### Lecture 11 Face Recognition CCA LDA Kernel PCA, ICA MDS/LLE

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Lecture 13-14
Face Recognition
Subspace/Manifold Learning
Tae-Kyun Kim
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Face Recognition Applications
• Applications include
– Automatic face tagging at
commercial weblogs
– Face image retrieval in MPEG7 (our
solution is MPEG7 standard)
– Automatic passport control
– Feature length film character
summarisation
• A key issue is in the efficient
representation of face images.
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Face Recognition vs Object Categorisation
Class 2
Class 1
Face image
data sets
Intraclass
variation
Interclass
variation
Class 2
Class 1
Object categorisation data sets
Intraclass
variation
Interclass
variation
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Face Recognition vs Object Categorisation
In both, we try representations/features that minimise
intraclass variations and maximise interclass variations.
Face image variations are more subtle, compared to
those of generic object categories.
Subspace/manifold techniques, cf. Bag of Words, are
dominating-arts for face image analysis.
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Principal Component Analysis (PCA)
Maximum Variance Formulation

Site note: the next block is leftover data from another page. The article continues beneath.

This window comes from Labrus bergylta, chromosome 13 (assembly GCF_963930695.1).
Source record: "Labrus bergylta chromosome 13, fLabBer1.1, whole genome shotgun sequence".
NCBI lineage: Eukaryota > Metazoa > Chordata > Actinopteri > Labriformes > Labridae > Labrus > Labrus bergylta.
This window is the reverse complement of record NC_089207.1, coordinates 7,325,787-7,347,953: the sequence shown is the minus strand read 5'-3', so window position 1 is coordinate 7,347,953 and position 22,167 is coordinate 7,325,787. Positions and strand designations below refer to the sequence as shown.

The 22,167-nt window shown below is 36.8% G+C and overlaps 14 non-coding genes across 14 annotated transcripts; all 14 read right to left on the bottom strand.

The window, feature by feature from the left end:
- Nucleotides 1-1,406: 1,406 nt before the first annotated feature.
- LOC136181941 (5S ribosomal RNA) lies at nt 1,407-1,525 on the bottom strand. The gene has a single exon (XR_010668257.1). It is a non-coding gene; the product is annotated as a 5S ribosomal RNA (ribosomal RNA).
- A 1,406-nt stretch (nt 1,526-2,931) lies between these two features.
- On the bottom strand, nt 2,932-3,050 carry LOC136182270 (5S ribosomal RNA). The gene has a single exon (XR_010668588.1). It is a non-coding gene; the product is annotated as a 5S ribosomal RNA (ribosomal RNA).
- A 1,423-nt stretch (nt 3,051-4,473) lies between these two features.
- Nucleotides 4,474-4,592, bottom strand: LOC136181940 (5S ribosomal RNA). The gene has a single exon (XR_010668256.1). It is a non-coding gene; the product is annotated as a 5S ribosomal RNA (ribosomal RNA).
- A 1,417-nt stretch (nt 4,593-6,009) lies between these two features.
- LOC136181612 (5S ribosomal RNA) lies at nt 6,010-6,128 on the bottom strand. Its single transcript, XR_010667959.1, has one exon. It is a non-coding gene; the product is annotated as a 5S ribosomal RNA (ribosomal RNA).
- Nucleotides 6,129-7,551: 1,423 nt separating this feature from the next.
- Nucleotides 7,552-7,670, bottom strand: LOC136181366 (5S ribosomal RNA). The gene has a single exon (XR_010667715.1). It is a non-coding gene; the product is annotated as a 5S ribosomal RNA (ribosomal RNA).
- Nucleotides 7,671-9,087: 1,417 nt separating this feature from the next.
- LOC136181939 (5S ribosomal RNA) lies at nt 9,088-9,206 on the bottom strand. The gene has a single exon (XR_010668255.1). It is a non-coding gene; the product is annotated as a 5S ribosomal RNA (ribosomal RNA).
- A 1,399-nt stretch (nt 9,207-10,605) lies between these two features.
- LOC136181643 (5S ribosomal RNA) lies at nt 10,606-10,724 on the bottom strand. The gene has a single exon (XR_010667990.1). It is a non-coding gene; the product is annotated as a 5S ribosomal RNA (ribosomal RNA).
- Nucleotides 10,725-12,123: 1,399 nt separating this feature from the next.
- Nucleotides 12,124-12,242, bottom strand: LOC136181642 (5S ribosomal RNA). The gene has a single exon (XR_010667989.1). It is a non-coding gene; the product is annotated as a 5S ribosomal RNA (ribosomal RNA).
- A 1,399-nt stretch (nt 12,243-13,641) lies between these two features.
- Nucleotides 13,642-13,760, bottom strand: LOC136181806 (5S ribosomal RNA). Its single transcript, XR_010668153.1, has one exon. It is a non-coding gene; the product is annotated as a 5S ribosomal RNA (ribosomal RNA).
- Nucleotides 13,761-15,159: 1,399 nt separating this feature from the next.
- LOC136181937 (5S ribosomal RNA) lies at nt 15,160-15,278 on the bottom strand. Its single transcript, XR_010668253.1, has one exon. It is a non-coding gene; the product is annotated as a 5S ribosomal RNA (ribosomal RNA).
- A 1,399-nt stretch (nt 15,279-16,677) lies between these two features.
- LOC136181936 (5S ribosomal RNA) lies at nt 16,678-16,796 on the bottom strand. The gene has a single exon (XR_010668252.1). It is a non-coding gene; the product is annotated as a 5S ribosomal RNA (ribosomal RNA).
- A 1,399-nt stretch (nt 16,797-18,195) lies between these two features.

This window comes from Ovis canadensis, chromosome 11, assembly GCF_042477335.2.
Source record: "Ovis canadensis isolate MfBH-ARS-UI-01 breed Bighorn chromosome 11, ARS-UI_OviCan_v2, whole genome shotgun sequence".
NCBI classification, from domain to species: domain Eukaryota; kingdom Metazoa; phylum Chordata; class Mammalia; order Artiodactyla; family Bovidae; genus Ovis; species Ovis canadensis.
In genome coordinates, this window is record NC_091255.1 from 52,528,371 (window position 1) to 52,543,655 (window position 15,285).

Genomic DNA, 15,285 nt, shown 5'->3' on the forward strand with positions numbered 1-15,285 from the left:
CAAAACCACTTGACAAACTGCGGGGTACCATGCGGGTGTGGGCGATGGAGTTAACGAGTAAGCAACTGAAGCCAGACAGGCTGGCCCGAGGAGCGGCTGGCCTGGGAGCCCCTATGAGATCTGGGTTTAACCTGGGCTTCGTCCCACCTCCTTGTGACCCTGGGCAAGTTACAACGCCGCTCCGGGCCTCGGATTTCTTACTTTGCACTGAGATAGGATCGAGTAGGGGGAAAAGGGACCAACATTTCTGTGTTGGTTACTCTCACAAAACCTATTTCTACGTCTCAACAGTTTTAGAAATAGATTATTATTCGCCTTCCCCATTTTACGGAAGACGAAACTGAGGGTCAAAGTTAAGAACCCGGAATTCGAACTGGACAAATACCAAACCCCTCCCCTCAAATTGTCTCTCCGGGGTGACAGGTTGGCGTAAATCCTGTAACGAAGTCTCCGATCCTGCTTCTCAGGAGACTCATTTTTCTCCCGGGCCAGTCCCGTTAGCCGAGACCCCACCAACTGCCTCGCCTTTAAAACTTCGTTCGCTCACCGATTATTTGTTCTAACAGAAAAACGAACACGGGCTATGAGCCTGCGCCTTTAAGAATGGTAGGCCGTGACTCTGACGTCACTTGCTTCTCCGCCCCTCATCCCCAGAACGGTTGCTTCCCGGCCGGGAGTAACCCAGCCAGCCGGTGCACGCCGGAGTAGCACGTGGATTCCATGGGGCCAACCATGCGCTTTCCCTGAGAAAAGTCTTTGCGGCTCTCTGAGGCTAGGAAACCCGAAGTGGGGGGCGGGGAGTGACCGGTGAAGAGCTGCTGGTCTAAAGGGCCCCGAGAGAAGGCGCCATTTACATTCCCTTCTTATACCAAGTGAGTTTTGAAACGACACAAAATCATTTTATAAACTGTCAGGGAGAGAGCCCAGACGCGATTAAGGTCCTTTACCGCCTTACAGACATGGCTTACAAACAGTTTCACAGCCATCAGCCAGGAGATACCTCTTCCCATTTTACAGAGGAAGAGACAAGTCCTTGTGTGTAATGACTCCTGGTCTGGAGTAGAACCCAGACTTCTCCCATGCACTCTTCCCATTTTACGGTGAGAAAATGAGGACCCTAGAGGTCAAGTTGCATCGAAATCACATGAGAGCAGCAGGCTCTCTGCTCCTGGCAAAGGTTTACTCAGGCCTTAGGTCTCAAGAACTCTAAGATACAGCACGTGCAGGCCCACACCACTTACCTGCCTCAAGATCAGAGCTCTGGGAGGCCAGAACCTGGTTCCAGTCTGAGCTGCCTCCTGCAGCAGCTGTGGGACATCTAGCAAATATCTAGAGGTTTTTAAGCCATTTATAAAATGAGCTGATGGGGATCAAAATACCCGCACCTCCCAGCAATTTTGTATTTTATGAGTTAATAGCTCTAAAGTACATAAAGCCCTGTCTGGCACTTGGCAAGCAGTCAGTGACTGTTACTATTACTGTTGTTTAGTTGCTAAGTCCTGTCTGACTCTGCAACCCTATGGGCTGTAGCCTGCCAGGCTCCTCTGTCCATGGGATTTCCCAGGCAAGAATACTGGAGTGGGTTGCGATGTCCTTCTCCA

Minimum-error formulation
Probabilistic PCA
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Maximum Variance Formulation of PCA
• PCA (also known as Karhunen-Loeve transform) is a
technique for dimensionality reduction, lossy data
compression, feature extraction, and data visualisation.
• PCA can be defined as the orthogonal projection of the data
onto a lower dimensional linear space such that the variance
of the projected data is maximised.
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• Given a data set {xn}, n = 1,...,N and xn ∈ RD, our goal is to
project the data onto a space of dimension M << D while
maximising the projected data variance.
For simplicity, M = 1. The direction of this space is defined by
a vector u1 ∈ RD s.t. u1Tu1 = 1.
Each data point xn is then projected onto a scalar value
u1Txn.
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The mean is
,
where
The variance is given by
where S is the data covariance matrix defined as
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We maximise the projected variance u1TSu1 with respect to
u1 with the normalisation condition u1Tu1 = 1.
The Lagrange multiplier formulation is
By setting the derivative with respect to u1 to zeros, we obtain
u1 is an eigenvector of S.
By multiplying u1T , the variance is obtained by
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The variance is a maximum when u1 is the eigenvector with the
largest eigenvalue λ1.
The eigenvector is called the principal component.
For the general case of an M dimensional subspace, it is
obtained by the M eigenvectors u1, u2, … , uM of the data
covariance matrix S corresponding to the M largest
eigenvalues λ1, λ2 …, λM.
1
2
= 1,   =
0, otherwise
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Minimum-error formulation of PCA